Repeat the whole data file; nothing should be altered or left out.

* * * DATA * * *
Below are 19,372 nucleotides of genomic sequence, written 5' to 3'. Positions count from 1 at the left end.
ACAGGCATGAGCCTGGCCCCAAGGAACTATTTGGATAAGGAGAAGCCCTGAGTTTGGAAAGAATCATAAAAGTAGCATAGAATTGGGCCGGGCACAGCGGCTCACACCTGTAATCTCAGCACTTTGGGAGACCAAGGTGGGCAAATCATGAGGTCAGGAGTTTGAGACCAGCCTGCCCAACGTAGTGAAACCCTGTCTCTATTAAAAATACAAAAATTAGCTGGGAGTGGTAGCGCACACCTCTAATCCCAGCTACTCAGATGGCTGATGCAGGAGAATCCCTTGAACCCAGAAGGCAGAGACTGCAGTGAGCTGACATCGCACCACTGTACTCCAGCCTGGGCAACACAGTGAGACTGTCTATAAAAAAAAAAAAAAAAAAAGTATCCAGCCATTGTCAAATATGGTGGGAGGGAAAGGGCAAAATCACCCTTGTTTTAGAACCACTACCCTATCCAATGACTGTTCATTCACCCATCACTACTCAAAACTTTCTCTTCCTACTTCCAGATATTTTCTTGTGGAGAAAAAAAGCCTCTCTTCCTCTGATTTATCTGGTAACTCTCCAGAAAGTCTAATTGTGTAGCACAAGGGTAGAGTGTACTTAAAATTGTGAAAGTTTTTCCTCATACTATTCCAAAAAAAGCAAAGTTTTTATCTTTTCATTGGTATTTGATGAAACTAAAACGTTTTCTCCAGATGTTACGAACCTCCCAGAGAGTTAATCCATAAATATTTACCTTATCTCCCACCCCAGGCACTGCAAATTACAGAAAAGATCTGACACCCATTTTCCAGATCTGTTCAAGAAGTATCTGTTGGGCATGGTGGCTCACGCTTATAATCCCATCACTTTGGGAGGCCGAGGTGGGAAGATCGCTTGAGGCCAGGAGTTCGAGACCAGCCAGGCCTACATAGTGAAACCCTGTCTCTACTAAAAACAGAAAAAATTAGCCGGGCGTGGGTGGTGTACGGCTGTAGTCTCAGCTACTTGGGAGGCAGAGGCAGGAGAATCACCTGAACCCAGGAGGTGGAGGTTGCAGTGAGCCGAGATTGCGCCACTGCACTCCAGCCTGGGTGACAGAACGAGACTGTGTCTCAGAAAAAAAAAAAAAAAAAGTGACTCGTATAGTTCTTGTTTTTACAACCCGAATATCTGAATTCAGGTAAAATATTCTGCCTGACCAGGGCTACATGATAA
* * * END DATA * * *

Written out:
Below are 19,372 nucleotides of genomic sequence, written 5' to 3'. Positions count from 1 at the left end.
ACAGGCATGAGCCTGGCCCCAAGGAACTATTTGGATAAGGAGAAGCCCTGAGTTTGGAAAGAATCATAAAAGTAGCATAGAATTGGGCCGGGCACAGCGGCTCACACCTGTAATCTCAGCACTTTGGGAGACCAAGGTGGGCAAATCATGAGGTCAGGAGTTTGAGACCAGCCTGCCCAACGTAGTGAAACCCTGTCTCTATTAAAAATACAAAAATTAGCTGGGAGTGGTAGCGCACACCTCTAATCCCAGCTACTCAGATGGCTGATGCAGGAGAATCCCTTGAACCCAGAAGGCAGAGACTGCAGTGAGCTGACATCGCACCACTGTACTCCAGCCTGGGCAACACAGTGAGACTGTCTATAAAAAAAAAAAAAAAAAAAGTATCCAGCCATTGTCAAATATGGTGGGAGGGAAAGGGCAAAATCACCCTTGTTTTAGAACCACTACCCTATCCAATGACTGTTCATTCACCCATCACTACTCAAAACTTTCTCTTCCTACTTCCAGATATTTTCTTGTGGAGAAAAAAAGCCTCTCTTCCTCTGATTTATCTGGTAACTCTCCAGAAAGTCTAATTGTGTAGCACAAGGGTAGAGTGTACTTAAAATTGTGAAAGTTTTTCCTCATACTATTCCAAAAAAAGCAAAGTTTTTATCTTTTCATTGGTATTTGATGAAACTAAAACGTTTTCTCCAGATGTTACGAACCTCCCAGAGAGTTAATCCATAAATATTTACCTTATCTCCCACCCCAGGCACTGCAAATTACAGAAAAGATCTGACACCCATTTTCCAGATCTGTTCAAGAAGTATCTGTTGGGCATGGTGGCTCACGCTTATAATCCCATCACTTTGGGAGGCCGAGGTGGGAAGATCGCTTGAGGCCAGGAGTTCGAGACCAGCCAGGCCTACATAGTGAAACCCTGTCTCTACTAAAAACAGAAAAAATTAGCCGGGCGTGGGTGGTGTACGGCTGTAGTCTCAGCTACTTGGGAGGCAGAGGCAGGAGAATCACCTGAACCCAGGAGGTGGAGGTTGCAGTGAGCCGAGATTGCGCCACTGCACTCCAGCCTGGGTGACAGAACGAGACTGTGTCTCAGAAAAAAAAAAAAAAAAAGTGACTCGTATAGTTCTTGTTTTTACAACCCGAATATCTGAATTCAGGTAAAATATTCTGCCTGACCAGGGCTACATGATAA